# nLab precompact space

Precompact spaces

# Precompact spaces

## Idea

A precompact space is one whose completion is compact. This makes sense for Cauchy spaces, but not for topological spaces. In the context of uniform spaces, precompact spaces are totally bounded spaces.

Precompact subsets (using the induced uniformity?) are one of the useful types of subset of a locally convex topological vector space, particularly with regard to defining topologies on dual spaces.

## Definitions

Let $X$ be (in the most general situation) a Cauchy space; this includes uniform convergence spaces, uniform spaces, topological groups, topological vector spaces, and metric spaces (among other things) as special cases.

The following definitions are all equivalent even in weak constructive foundations:

###### Definition

The space $X$ is precompact if its completion is compact.

###### Definition

The space $X$ is precompact if every proper filter on $X$ has a (proper) Cauchy refinement.

###### Definition

The space $X$ is precompact if every net in $X$ has a Cauchy subnet (under any definition of ‘subnet’).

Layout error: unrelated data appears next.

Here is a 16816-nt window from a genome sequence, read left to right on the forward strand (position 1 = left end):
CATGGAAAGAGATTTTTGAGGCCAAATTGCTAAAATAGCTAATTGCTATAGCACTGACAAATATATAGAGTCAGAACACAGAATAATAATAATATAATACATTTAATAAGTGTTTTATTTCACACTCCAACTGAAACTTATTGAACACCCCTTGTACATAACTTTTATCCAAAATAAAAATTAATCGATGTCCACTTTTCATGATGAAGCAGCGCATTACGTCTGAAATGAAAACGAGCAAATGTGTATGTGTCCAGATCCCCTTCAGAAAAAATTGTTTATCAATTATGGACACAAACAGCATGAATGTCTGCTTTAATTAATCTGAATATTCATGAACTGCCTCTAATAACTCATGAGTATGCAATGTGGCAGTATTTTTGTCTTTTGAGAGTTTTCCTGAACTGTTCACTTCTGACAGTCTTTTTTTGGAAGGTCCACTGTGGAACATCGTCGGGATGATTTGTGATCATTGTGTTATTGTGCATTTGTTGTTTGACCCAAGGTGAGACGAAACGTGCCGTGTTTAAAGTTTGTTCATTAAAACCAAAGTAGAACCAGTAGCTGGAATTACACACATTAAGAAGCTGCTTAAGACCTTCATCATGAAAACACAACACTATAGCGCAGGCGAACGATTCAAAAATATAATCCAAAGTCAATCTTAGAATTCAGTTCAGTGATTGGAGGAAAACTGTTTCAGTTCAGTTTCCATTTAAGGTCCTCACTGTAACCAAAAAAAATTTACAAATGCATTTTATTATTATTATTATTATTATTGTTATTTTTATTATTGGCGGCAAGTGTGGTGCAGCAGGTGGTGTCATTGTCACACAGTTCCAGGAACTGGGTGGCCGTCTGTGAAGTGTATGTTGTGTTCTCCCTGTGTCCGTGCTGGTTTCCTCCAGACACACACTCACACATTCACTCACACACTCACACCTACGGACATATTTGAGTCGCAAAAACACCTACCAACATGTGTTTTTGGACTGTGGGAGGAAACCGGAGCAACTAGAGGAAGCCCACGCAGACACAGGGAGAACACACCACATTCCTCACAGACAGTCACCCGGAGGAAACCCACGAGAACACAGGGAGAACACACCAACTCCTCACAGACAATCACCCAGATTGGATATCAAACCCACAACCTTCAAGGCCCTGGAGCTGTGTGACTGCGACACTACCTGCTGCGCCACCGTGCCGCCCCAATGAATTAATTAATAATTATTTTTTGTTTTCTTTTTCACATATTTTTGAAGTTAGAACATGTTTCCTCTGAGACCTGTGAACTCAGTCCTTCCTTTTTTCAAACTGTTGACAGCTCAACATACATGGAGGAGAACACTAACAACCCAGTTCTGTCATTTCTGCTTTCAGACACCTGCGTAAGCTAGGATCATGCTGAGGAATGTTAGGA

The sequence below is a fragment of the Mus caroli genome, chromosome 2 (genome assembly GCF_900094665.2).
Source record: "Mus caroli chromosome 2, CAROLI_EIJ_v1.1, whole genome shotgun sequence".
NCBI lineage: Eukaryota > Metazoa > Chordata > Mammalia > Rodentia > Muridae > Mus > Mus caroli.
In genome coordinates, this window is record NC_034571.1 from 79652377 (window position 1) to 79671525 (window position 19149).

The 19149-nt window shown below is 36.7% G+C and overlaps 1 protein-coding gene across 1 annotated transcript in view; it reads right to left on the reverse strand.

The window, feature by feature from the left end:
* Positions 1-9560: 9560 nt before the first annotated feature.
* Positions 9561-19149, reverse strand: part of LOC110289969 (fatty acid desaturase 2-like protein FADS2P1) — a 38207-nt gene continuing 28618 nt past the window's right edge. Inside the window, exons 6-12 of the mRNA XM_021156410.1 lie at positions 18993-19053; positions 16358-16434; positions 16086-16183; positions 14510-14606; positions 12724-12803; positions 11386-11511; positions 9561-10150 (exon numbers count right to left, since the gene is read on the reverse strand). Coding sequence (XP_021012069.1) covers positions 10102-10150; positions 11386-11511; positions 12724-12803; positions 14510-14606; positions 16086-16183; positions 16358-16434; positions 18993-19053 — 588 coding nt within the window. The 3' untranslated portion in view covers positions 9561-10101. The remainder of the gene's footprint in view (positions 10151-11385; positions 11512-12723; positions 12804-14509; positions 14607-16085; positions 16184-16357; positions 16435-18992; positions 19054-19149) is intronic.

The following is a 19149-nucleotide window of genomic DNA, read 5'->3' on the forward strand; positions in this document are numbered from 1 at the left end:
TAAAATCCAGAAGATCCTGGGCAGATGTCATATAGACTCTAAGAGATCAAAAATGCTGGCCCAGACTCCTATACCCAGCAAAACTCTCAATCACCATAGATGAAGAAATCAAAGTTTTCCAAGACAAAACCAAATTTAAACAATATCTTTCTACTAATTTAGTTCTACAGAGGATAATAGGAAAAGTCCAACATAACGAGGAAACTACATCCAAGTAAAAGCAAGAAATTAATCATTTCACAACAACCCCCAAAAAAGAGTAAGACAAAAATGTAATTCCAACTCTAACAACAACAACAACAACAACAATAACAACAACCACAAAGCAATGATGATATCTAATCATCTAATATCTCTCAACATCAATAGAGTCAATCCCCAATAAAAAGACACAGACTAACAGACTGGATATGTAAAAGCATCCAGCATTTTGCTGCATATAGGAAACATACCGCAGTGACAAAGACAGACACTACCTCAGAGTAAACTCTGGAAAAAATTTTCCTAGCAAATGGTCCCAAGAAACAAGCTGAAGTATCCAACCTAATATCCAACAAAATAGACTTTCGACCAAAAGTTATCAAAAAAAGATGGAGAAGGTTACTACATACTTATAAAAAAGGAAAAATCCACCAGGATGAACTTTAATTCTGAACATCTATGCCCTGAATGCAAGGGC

We also have this subsidiary notion:

###### Definition

A subset of $X$ is precompact if it is precompact (or …) for the inherited structure.

### Sequential precompactness

###### Definition

The space $X$ is sequentially precompact if every sequence in $X$ has a Cauchy subsequence.

## Properties

###### Theorem

Assuming weak countable choice, every sequentially precompact Lawvere metric space is a precompact Lawvere metric space.

### Relation to totally bounded spaces

###### Theorem

Every precompact space is a totally bounded space.

###### Theorem

That every totally bounded uniform space is precompact is equivalent to the ultrafilter principle, because the generalised Cantor space $2^K$ is complete and totally bounded for any cardinal number $K$.

###### Theorem

Assuming excluded middle and dependent choice, every totally bounded metric space is precompact.

(I don't know to what extent DC and EM are actually relevant to any of this; my reference HAF tacitly assumes them most of the time.)